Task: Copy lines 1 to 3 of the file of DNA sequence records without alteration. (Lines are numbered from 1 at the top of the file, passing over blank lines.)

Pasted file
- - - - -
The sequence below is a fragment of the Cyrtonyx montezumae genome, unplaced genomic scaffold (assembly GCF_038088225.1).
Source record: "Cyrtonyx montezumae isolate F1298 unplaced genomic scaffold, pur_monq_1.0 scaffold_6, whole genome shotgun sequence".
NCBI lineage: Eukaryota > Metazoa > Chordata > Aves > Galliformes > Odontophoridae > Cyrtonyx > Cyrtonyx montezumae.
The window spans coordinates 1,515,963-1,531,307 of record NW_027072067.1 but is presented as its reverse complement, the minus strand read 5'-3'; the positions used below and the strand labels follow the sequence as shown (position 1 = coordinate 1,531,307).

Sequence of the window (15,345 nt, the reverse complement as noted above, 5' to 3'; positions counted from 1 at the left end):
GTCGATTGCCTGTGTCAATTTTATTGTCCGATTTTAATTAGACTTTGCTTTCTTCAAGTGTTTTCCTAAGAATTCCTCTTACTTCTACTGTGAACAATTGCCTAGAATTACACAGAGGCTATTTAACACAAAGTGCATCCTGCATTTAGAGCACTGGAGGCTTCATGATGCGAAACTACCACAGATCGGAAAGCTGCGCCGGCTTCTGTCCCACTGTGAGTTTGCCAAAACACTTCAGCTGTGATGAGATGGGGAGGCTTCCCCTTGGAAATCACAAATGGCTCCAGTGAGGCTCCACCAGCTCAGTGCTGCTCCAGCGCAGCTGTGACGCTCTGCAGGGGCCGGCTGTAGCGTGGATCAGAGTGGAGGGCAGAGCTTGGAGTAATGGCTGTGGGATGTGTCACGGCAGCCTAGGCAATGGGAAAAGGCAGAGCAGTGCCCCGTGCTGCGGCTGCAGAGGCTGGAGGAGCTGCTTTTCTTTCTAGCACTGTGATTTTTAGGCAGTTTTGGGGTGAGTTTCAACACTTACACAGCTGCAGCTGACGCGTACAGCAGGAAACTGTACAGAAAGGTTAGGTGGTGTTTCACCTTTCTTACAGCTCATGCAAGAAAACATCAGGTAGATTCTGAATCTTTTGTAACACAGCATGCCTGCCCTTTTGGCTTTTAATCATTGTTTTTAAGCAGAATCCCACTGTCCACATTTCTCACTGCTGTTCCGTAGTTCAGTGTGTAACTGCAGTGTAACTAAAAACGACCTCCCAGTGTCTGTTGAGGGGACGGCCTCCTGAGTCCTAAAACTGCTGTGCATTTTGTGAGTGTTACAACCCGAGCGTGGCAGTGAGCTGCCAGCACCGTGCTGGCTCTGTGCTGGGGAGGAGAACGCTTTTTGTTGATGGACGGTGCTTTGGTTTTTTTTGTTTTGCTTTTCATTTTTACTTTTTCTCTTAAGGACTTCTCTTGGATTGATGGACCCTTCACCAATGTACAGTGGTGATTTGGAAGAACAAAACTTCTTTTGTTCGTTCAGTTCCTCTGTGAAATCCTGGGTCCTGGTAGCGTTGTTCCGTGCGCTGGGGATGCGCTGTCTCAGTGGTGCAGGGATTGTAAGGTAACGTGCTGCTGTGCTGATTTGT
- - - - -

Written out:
The sequence below is a fragment of the Cyrtonyx montezumae genome, unplaced genomic scaffold (assembly GCF_038088225.1).
Source record: "Cyrtonyx montezumae isolate F1298 unplaced genomic scaffold, pur_monq_1.0 scaffold_6, whole genome shotgun sequence".
NCBI lineage: Eukaryota > Metazoa > Chordata > Aves > Galliformes > Odontophoridae > Cyrtonyx > Cyrtonyx montezumae.